Thursday, February 28, 2013

It's A Tough Job Being A Canadian Senator

Since it appears almost as difficult for some of Canada's illustrious Senators to fill in the blanks on their annual Declaration of Primary and Secondary Residences form as it does for their fellow Senators to find them guilty of misdeeds with taxpayers' money, I thought I'd provide you with the questions asked of Senators every year, followed by the rules as outlined in the Senators' Travel Policy adopted on May 10th, 2012. 

First, every Senator is required to fill out the Declaration of Primary and Secondary Residences on an annual basis, covering the period from April 1 to March 31 each year.

For your illumination, here is a copy of the form (please pardon the poor quality):

They have two choices to make:

1.) Their primary residence is within 100 kilometres from Parliament Hill.

2.) Their primary residence is more than 100 kilometres from Parliament Hill.

This seems like a relatively easy question to answer; either your primary residence is more or less than 100 kilometres from Parliament Hill.  It does not seem that complicated!  In the case of Mike Duffy, this is quite obviously not his primary residence:

Then, Senators are to provide the following:

"For the purpose of the Twenty-Second Report of the Senate Committee on Internal Economy, Budgets and Administration, adopted in the Senate on June 18, 1998, the address of my primary residence in the province or territory that I represent is the following:...."

By giving the address of the pictured cottage as his primary residence and, despite the fact that he has lived in Ottawa for decades, Mike Duffy must have claimed that his primary residence was more than 100 kilometres from Parliament Hill meaning that the beige bungalow with all of the snow piled up in front of it is his primary resident.

Senators who live more than 100 kilometres from Parliament Hill have all of their expenses covered while they are in Ottawa.  Since these expenses are funded from a separate budget, they are exempt from the point system as shown here:

Here's another twist:

Basically, it appears that Senators win either way!  Even if they own a second home in Ottawa, we  as taxpayers pay.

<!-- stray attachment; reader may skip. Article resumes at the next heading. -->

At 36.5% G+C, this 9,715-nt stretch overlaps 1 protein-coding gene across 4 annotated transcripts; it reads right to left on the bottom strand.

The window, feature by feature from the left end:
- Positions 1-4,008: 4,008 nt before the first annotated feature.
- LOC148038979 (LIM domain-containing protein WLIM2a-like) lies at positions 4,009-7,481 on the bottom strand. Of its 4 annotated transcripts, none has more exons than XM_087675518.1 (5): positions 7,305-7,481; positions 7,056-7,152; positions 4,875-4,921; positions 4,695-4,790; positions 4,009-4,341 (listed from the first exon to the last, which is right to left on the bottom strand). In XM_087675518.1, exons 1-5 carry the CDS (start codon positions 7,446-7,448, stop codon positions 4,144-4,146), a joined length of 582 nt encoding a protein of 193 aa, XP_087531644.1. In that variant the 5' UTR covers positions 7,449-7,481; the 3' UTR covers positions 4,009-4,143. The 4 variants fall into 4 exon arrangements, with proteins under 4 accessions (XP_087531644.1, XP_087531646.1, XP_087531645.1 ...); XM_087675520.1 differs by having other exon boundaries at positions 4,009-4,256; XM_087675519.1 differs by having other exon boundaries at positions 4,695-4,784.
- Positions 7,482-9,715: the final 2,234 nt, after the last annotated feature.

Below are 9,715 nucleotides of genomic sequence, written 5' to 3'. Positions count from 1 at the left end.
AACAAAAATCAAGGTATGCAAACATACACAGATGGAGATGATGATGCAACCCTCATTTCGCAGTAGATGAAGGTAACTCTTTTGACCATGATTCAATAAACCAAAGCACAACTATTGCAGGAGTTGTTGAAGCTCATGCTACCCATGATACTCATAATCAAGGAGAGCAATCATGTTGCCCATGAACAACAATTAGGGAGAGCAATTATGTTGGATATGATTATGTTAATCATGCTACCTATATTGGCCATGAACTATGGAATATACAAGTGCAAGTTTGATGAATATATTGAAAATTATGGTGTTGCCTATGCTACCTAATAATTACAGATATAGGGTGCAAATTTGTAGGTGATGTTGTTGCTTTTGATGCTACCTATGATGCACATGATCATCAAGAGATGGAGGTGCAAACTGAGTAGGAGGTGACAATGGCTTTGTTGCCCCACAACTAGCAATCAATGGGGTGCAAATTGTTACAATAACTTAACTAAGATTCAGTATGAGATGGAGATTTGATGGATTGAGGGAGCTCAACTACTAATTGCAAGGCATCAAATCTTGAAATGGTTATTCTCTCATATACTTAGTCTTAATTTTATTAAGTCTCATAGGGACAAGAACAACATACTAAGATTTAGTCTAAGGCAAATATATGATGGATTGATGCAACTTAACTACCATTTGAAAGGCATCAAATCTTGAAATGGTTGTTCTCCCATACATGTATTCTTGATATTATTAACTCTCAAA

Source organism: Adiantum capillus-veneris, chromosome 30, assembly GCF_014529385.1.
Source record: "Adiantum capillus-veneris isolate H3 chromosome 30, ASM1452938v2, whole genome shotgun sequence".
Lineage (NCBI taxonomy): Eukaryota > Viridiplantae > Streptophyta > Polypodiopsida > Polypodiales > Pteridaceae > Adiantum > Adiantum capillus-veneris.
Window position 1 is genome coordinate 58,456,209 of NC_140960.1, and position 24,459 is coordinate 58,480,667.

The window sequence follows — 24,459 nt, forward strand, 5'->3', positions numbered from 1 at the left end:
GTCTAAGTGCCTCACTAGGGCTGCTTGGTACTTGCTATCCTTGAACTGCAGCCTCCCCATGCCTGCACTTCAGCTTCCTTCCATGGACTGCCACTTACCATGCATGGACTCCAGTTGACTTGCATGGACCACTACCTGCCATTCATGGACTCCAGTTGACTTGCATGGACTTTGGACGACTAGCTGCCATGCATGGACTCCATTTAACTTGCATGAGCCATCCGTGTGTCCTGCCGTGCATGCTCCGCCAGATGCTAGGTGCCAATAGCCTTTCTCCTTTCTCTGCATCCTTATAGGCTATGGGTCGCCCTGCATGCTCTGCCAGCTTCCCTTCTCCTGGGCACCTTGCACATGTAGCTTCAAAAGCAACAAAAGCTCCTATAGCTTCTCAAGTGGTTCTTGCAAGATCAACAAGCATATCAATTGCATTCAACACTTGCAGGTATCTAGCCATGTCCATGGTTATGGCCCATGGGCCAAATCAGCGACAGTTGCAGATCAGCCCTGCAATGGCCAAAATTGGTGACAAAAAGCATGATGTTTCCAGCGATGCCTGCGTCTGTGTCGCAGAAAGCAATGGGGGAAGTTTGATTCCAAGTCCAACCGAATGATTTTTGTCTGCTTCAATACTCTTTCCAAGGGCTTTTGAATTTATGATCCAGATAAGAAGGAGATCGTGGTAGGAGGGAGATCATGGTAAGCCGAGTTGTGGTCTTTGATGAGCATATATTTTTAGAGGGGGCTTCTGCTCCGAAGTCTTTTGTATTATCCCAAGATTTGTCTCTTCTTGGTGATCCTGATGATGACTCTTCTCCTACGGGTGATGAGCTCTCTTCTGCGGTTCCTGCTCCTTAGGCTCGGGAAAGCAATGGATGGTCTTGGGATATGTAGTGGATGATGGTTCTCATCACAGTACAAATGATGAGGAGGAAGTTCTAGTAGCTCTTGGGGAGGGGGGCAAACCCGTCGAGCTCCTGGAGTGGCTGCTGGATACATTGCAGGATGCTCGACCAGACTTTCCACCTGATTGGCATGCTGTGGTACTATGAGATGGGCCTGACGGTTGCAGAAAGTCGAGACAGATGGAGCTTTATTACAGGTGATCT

Back to Mike for a minute.  Here's an interesting tidbit from the Elections Canada website:

Here's the address information that he provided for both this donation and two additional donations of  $298.50 to the Malpeque Conservative Association on September 25, 2009 and to the Cardigan Conservative Association on November 9, 2009, recalling that Mr. Duffy was appointed to the Senate by our current Prime Minister on December 22, 2008:

From the Senators' Travel Policy publication, we find the following:

Here is the Designated Traveller and Dependent Children Annual Declaration form:

This means that Mike Duffy's wife, if she was his choice as his designated traveller, would qualify to have her travel expenses covered under the 64-point travel system only if his primary residence was outside the 100 kilometre limit.  For your information, here's a brief summary of the 64-point travel system:

The number of points used for a trip vary with the destination and departure points, the number of days of travel and the mode of travel used.  A single point is deducted for every regular trip to the nation's capital no matter how many days are spent at either destination.  Travel within the Senator's region by car result in the deduction of one-quarter of a point and air travel between cities like Ottawa and Toronto would result in the deduction of one-half point for each round trip.

Please note that according to Section 2.6.3, a Senator cannot name a staff member as a designated traveller.  In case you wondered, according to Section 2.9.1, the standard for air travel by Senators, their designated travellers and dependent children is business class, after all, why sully yourself by travelling cattle class with the sweaty masses who are footing the bill!

In fiscal 2011 - 2012, Senate transportation and communications cost Canadian taxpayers $10,614,992, professional services, hospitality and meals cost $3,136538 and accommodation cost $13,158,452.

Here is a listing of the Senate sitting dates for 2012:

Here is a listing of the Senate sitting dates for 2013:

While I realize that Senators have the responsibility to sit on various Committees, their base work year consists of a whopping 90 days of sitting in the Red Chamber, usually on Tuesdays, Wednesdays and Thursdays.  Must be nice "work" if you can get it!  Fortunately, they have their taxpayer-issued Crackberrys to distract them while they sit there and listen to each other drone on endlessly.

All of this is ours for a mere $100,000,000 annually, give or take a few million!

As I stated in the title, it's a tough job being a Canadian Senator and thank goodness we have a few willing souls that are brave enough to tackle the hardships involved.  

1 comment:

  1. Senators, politicians, "officials" of every garden variety; a most despicable bunch.